Audio mixer (WAV effects)

If you’ve read the other pages about libdragon audio, it’s possible to play music and sound effects on your Nintendo 64 project. However, if you want to have some more control over how the audio is played, we’ll need to involve some of the more complex audio mixer functionality.

Note that these functions only seem to work with WAV files, they won’t work with YM or XM playback. You’ll have to add in the effects for those in the files themselves.

WAV looping

Something that is pretty useful for working with WAV files is to enable looping. This makes the WAV audio start playing back from the beginning without interruption. Useful when playing something like a repeating gunshot from an automatic gun, looping a music track or keeping a steady wave tone.

void wav64_set_loop(wav64_t *wav, bool loop);

Setting the volume

There are a few different ways to adjust the volume.

// Set the master volume. This affects all channels.
void mixer_set_vol (float vol);

// Set the volume for an individual channel
void mixer_ch_set_vol (int ch, float lvol, float rvol);

// Set the volume and panning. Same effect as above but with different parameters
void	mixer_ch_set_vol_pan (int ch, float vol, float pan);

// Set volume with Dolby Pro Logic II
void mixer_ch_set_vol_dolby(int ch, float fl, float fr, float c, float sl, float sr);

I found that only the mixer_set_vol() function seems to work with XM and YM files, all of them work fine with WAV.

Setting the frequency and position

You can modify the frequency and position of a waveform in the mixer by using the following functions:

// Set the channel to a certain frequency (in hz)
void mixer_ch_set_freq(int ch, float frequency);

// Make the WAV skip to a certain position in the track (in sample count)
void mixer_ch_set_pos(int ch, float pos);

This is particularly useful if you want to use one waveform but give it a different flavour. For example, you might have an explosion sound effect and want to change the way it sounds by stretching it out or by only playing the tail end of it.

Other mixer functions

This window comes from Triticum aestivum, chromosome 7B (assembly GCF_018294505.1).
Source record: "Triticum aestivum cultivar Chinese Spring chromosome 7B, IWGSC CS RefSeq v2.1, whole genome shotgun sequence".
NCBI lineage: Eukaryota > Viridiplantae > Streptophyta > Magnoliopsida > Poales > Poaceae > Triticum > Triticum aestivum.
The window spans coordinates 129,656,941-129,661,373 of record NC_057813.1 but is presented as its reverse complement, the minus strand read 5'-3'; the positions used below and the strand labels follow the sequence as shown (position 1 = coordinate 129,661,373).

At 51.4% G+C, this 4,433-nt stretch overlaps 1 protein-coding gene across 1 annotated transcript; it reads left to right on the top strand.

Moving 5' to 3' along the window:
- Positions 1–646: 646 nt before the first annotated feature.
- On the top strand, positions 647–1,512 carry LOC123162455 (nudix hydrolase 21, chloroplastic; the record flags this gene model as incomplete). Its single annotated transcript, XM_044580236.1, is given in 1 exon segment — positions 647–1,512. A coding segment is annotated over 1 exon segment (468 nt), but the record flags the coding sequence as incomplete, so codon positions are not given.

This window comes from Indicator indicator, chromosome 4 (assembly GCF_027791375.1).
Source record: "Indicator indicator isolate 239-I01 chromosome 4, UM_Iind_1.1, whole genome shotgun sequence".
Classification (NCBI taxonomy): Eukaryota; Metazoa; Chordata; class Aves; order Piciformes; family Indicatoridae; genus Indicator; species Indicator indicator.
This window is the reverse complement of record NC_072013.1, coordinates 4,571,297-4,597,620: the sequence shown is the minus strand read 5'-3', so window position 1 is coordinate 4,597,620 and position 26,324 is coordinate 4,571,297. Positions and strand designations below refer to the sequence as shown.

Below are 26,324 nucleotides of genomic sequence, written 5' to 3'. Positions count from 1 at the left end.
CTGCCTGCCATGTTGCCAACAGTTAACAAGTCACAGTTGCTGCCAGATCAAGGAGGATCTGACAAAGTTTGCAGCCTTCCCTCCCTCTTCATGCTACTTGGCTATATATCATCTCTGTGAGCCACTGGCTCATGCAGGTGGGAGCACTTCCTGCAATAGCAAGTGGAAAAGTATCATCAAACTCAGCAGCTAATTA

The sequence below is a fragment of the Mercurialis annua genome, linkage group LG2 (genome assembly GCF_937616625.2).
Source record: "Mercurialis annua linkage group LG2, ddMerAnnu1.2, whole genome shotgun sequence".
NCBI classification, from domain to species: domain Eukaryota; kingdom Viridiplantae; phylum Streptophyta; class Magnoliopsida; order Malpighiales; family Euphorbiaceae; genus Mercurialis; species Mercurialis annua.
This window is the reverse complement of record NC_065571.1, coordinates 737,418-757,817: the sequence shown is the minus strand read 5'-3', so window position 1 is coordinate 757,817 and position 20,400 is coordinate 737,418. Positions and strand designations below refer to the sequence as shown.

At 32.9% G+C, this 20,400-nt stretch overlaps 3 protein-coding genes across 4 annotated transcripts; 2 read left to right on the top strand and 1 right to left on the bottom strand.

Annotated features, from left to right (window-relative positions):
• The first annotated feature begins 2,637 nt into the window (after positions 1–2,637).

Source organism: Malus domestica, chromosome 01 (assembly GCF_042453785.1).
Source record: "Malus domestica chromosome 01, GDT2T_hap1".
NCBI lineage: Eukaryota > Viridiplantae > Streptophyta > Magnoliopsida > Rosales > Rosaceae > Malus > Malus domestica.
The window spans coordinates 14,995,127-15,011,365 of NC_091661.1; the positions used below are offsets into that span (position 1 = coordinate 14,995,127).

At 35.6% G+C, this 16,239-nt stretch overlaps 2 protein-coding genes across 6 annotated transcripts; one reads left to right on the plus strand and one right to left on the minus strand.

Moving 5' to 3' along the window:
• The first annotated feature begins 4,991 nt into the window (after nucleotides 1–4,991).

Here are some miscellaneous mixer functions that can help out in some situations.

// Play a waveform in a particular channel
void mixer_ch_play(int ch, waveform_t *wave);

// Stop playing on a particular channel
void mixer_ch_stop(int ch);

// Check if a channel is currently playing
bool mixer_ch_playing(int ch);

// Set upper limits for bits per sample, playback frequency and buffer size
void mixer_ch_set_limits(int ch, int max_bits, float max_frequency, int max_buf_sz);

Mixer events

Basically, it adds a callback function called MixerEvent cb which is triggered after delay samples. The callback is a function that has a single parameter ctx which is a void pointer (can be assigned a type in-function) and returns an int which is 0 upon success.

I’m not 100% sure what to make of these since it doesn’t seem like it is used very much. I think it can be used to amend the sample or the buffer mid-read.

// Callback function
typedef int (*MixerEvent)(void* ctx);

// Add/remove events
void mixer_add_event(int64_t delay, MixerEvent cb, void *ctx);
void mixer_remove_event(MixerEvent cb, void *ctx);


If you really don’t want to use uncompressed WAV files, you can use Libdragon’s custom waveform functionality to create your own audio file processor.

// Callback function
// ctx     Opaque pointer that is provided as context to the function, and is specified in the waveform.
// sbuf    Samplebuffer into which read samples should be stored.
// wpos    Absolute position in the waveform to read from (in samples).
// wlen    Minimum number of samples to read (in samples).
// seeking True if this call requires seeking in the waveform, false if this read is consecutive to the last one
typedef void (*WaveformRead)(void *ctx, samplebuffer_t *sbuf, int wpos, int wlen, bool seeking);

// Structure to hold a the waveform
typedef struct waveform_s {
	const char *name;
	uint8_t bits;
	uint8_t channels;
	float frequency;
	int len;
	int loop_len;
	WaveformRead read;
	void *ctx;
} waveform_t;


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